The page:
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Description In this grant, we are studying the molecular and structural basis for a newly discovered auxin-signalling pathway involving the auxin response factor, ETTIN (ETT). We have mapped a domain at the C-terminal part of ETT that directly interacts with the auxin molecule (indole-3-acetic acid, IAA). Using a recently developed E. coli-based expression system, we are able to obtain sufficient soluble amounts of this domain for structural and biochemical studies. A first publication of this work was achieved in the reporting year (Kuhn et al., 2020 eLife). Moreover, an invited methods paper on histone ChIP in inflorescence tissue was also published (Kuhn et al. 2020 Bioprotocols).
Exploitation Route We are keen to obtain ever higher molecular resolution of the components involved in this non-canonical auxin-signalling pathway. To this end, we collaborated with Prof Mariann Bienz at LMB. They carried out NMR on small peptides of ETT to further localise the auxin binding site. Unfortunately, this has not been successful. We are now aiming towards an X-ray crystallographical approach using a plant-based expression system to get enough protein. Moreover, we have submitted a responsive mode application with Prof Stefan Kepinski at Univ Leeds (BB/W016818/1 - outcome pending) to use HSQC-NMR to reveal the amino acid residues responsible for ETT dynamics and to understand the evolutionary significance of the ETT/IAA pathway.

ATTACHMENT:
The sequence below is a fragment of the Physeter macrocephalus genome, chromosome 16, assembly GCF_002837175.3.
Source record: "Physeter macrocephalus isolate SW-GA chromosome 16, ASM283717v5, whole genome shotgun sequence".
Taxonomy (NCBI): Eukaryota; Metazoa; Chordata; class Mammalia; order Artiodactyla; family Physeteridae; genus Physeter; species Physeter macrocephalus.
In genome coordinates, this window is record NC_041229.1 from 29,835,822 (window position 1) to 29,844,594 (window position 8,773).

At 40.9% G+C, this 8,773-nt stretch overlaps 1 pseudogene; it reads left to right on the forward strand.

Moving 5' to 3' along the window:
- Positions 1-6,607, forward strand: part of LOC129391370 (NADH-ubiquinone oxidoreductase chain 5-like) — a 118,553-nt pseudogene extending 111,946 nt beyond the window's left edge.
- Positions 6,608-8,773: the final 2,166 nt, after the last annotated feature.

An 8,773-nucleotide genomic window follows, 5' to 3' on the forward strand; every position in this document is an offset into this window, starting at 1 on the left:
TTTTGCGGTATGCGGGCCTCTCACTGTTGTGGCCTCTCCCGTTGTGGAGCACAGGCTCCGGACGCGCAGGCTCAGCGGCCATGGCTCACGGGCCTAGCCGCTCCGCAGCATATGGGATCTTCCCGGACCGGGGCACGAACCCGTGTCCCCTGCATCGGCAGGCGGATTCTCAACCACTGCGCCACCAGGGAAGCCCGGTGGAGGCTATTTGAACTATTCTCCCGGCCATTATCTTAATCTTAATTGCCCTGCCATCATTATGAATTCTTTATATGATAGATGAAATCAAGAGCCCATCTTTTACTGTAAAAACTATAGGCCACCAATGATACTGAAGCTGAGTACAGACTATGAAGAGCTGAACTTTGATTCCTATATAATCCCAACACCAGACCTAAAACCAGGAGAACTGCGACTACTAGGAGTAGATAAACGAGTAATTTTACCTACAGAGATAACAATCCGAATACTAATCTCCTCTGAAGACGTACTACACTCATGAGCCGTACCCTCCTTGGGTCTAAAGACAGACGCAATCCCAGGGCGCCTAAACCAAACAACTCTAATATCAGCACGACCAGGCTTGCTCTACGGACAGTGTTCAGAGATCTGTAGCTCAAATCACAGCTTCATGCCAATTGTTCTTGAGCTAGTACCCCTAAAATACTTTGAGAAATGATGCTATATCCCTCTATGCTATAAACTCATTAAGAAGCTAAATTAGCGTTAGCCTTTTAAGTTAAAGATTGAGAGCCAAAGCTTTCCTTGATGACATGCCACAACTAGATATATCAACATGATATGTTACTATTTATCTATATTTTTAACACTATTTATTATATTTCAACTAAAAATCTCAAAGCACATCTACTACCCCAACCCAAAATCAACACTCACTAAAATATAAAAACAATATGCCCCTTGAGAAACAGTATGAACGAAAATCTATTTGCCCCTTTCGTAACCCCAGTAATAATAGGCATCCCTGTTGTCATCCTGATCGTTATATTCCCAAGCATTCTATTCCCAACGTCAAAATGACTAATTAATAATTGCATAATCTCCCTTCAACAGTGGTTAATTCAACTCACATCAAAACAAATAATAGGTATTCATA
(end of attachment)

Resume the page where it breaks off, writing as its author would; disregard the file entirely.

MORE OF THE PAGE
Sectors Agriculture, Food and Drink

Description Biochemical analysis of auxin in complex with the auxin response factor ETTIN 
Organisation University of Leeds
Department School of Biology
Country United Kingdom 
Sector Academic/University